• Choose ‘Settings’ from this submenu
  • Find the ‘Debugger’ section and check the ‘Disable JavaScript’ box

Or, like me, you can use the excellent Toggle JavaScript Chrome Extension which lets you disable JS in one click.

Creating A WordPress Post With JavaScript Disabled

After disabling JavaScript, my first port of call was to go to my personal portfolio site — which runs on WordPress — with the aim of writing down my experiences in real time.

WordPress is actually very noscript-friendly, so I was able to start writing this post without any difficulty, although it was missing some of the text formatting and media embedding features I’m used to.

Let’s compare WordPress’ post screen with and without JavaScript:

The noscript version of WordPress’ post page, which is made up of two basic text inputs. The JavaScript version contains shortcuts for formatting text, embedding quotes and media, and previewing the content as HTML.

I felt quite comfortable without the toolbars until I needed to embed screenshots in my post. Without the ‘Add Media’ button, I had to go to separate screens to upload my files. This makes sense, as ‘background uploading’ content requires Ajax, which requires JavaScript. But I was quite surprised that the separate media screen also required JavaScript!

Luckily, there was a fallback view:

The noscript version of the Media section in the admin backend. I was warned that the grid view was not supported without JavaScript. Who needs grids anyway? The list view was perfectly fine for my needs.

After uploading the image, I had to manually write an HTML img tag in my post and copy and paste the image URL into it. There was no way of determining the thumbnail URL of the uploaded image, and any captions I wrote also had to be manually copied. I soon got fed up of this approach and planned to come back the next day and re-insert all of the images when I allowed myself to use JavaScript again.

I decided to take a look at how the front-end of my site was doing.

Viewing My Site Without JavaScript

I was pleasantly surprised that my site looked largely the same without JS:

Personal site with JavaScript. Personal site without JavaScript. Only the Twitter embed looks any different.

Let’s take a closer look at that Twitter embed:

Note the author information, engagement stats, and information link that we don’t get with the noscript version. The ‘tick’ is an external PNG. (Source) Missing styles, but contains all of the content, including hashtag link and link to tweet. The ‘tick’ is an ASCII character: ✔.

Below the fold of my site, I’ve also embedded some Instagram content, which held up well to the noscript experience.

Notice the slideshow dots underneath the image, indicating there are more images in the gallery. The noJS version doesn’t have such dots. Other than the missing slideshow functionality, this is indistinguishable from the JS version.

Finally, I have a GitHub embed on my site. GitHub doesn’t offer a native embed, so I use the unofficial GitHub Cards by Hsiaoming Yang.

The unofficial card gives a nice little snapshot and links to your GitHub profile. I provide a fallback link to GitHub if no JavaScript is available.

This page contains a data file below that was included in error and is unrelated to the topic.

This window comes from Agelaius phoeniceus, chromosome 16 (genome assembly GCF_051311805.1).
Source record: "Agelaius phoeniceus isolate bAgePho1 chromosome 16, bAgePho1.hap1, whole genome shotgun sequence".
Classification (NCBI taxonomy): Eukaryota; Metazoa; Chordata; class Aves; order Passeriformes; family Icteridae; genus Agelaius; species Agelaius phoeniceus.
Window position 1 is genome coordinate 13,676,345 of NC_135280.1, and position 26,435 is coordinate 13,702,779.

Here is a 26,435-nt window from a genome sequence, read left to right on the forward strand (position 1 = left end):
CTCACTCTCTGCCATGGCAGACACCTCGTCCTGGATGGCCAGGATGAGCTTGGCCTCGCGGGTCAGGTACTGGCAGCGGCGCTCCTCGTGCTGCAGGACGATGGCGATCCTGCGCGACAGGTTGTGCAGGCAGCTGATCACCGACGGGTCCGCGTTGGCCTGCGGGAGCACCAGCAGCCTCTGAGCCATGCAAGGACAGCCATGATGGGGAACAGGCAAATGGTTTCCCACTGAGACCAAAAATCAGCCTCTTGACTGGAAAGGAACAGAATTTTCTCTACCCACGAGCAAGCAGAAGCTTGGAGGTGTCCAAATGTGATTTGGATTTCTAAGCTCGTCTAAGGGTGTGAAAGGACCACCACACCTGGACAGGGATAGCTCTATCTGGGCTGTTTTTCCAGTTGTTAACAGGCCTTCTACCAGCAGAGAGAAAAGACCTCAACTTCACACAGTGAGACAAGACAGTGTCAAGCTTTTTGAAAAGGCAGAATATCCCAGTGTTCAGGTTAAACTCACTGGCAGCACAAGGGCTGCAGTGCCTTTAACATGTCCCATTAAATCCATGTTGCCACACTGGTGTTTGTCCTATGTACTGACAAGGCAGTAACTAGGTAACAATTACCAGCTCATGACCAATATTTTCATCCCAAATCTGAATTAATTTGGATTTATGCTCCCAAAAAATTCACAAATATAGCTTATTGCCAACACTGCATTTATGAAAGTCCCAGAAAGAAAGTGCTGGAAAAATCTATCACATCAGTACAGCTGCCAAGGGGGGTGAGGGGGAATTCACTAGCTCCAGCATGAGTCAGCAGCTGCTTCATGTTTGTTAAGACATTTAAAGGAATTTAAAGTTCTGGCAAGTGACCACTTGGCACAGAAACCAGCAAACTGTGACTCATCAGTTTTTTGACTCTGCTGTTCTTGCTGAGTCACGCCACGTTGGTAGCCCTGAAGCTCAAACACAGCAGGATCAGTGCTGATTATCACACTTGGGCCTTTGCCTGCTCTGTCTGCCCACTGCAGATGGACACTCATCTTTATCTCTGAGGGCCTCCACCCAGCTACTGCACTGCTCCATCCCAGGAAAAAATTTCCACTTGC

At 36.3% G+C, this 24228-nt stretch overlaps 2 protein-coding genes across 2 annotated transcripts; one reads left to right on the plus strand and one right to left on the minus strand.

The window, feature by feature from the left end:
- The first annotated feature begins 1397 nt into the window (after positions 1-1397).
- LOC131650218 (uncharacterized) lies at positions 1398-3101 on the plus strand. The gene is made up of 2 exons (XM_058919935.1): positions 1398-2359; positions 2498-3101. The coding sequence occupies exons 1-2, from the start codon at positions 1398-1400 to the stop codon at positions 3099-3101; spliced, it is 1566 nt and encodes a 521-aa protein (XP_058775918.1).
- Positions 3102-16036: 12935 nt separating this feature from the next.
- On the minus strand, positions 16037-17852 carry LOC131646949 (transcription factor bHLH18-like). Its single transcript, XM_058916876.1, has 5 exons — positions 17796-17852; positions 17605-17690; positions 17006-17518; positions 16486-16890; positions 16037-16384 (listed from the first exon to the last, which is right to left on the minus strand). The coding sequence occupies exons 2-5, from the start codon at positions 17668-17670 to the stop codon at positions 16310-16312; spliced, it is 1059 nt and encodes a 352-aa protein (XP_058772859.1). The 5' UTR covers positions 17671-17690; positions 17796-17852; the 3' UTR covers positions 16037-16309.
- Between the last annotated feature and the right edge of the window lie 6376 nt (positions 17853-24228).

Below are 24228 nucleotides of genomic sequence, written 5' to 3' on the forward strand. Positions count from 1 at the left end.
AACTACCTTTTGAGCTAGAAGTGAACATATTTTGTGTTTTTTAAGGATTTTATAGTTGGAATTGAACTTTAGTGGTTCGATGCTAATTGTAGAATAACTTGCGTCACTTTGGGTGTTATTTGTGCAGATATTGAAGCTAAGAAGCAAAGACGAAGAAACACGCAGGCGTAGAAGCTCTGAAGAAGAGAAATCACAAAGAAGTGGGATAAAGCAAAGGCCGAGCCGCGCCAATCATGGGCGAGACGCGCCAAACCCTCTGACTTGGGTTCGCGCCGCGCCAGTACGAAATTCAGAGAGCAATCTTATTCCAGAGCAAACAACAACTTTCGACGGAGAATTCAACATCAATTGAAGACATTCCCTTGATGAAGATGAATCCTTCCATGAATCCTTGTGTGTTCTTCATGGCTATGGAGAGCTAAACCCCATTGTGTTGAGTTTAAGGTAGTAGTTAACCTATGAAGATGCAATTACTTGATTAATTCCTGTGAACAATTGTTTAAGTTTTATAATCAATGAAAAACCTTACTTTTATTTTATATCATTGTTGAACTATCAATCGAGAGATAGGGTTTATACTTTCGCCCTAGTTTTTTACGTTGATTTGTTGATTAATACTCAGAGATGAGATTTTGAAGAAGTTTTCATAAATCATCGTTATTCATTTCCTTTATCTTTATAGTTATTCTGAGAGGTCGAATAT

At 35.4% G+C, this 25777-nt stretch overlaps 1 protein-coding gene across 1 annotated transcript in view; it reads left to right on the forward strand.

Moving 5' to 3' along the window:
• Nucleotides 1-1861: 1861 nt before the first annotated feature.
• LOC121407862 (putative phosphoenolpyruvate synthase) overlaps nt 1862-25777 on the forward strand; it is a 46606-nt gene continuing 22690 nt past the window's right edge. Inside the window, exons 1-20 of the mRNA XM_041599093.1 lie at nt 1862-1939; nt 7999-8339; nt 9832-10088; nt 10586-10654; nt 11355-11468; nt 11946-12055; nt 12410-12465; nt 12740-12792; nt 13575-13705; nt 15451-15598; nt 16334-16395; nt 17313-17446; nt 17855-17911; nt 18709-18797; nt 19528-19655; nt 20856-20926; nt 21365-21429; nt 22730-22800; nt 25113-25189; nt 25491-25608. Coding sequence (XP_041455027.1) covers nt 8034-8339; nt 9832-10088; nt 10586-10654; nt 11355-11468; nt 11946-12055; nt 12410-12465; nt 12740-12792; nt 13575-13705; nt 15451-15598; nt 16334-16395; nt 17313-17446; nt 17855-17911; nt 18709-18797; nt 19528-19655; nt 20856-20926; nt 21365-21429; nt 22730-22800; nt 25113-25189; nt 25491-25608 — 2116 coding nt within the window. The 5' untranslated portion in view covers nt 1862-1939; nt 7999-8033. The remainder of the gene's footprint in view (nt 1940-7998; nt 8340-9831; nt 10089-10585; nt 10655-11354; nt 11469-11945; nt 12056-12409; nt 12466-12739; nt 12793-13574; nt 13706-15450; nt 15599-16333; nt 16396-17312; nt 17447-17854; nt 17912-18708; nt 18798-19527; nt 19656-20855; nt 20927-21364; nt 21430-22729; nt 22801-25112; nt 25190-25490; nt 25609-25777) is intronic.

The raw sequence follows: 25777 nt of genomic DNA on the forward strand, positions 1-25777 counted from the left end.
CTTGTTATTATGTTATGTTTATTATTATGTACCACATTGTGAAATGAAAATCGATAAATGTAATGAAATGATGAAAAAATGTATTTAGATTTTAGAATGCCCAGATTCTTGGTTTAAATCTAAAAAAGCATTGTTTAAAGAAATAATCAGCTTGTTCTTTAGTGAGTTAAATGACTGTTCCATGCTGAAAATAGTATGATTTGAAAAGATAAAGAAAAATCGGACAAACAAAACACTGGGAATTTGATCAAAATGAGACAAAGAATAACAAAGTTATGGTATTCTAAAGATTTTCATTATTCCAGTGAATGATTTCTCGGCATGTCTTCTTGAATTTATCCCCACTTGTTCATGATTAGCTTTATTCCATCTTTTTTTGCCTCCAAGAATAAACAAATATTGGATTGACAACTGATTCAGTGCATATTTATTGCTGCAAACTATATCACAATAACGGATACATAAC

I was half hoping to shock you with the before and after stats (megabytes of JS for a small embed! End of the world! Let’s ditch JavaScript!), and half hoping there’d by very little difference (progressive enhancement! Leading by example! I’m a good developer!).

Let’s compare page weights with and without JavaScript. Firstly, with JavaScript:

51 HTTP requests, with 1.9MB transferred.

Now without JavaScript:

18 HTTP requests, with 1.3MB transferred.

For the sake of a styled tweet, a GitHub embed and a full-fat Instagram embed, my site grows an extra 600KB. I’ve also got Google analytics tracking and some nerdy hidden interactive features. All things considered, 600KB doesn’t seem over the top — though I am a little surprised by the number of additional requests the browser has to make for all that to happen.

All the content is still there without JavaScript, all the menus are still navigable, and with the exception of the Twitter embed, you’d be hard-pressed to realize that JavaScript is turned off. As a result, my site passes the NOSCRIPT-5 level of validation — the very best non-JavaScript rating possible.

ashton.codes noscript rating: NOSCRIPT-5. ✅

What’s that? You haven’t heard of the noscript classification system? I’d be very surprised if you had because I just made it up. It’s my handy little indicator of a site’s usability without JavaScript, and by extension, it’s a pretty good indicator of how good a site is at progressively enhancing its content.

noscript Classification System

Websites — or more accurately, their individual pages — tend to fall into one of the following categories:

  • NOSCRIPT-5
    The site is virtually indistinguishable from the JavaScript-enabled version of the site.
  • NOSCRIPT-4
    The site provides functionality parity for noscript, but links to or redirects to a separate version of the site to achieve that.
  • NOSCRIPT-3
    Site largely works without JavaScript, but some non-key features are unsupported or look broken.
  • NOSCRIPT-2
    The site offers message saying their browser is not supported.
  • NOSCRIPT-1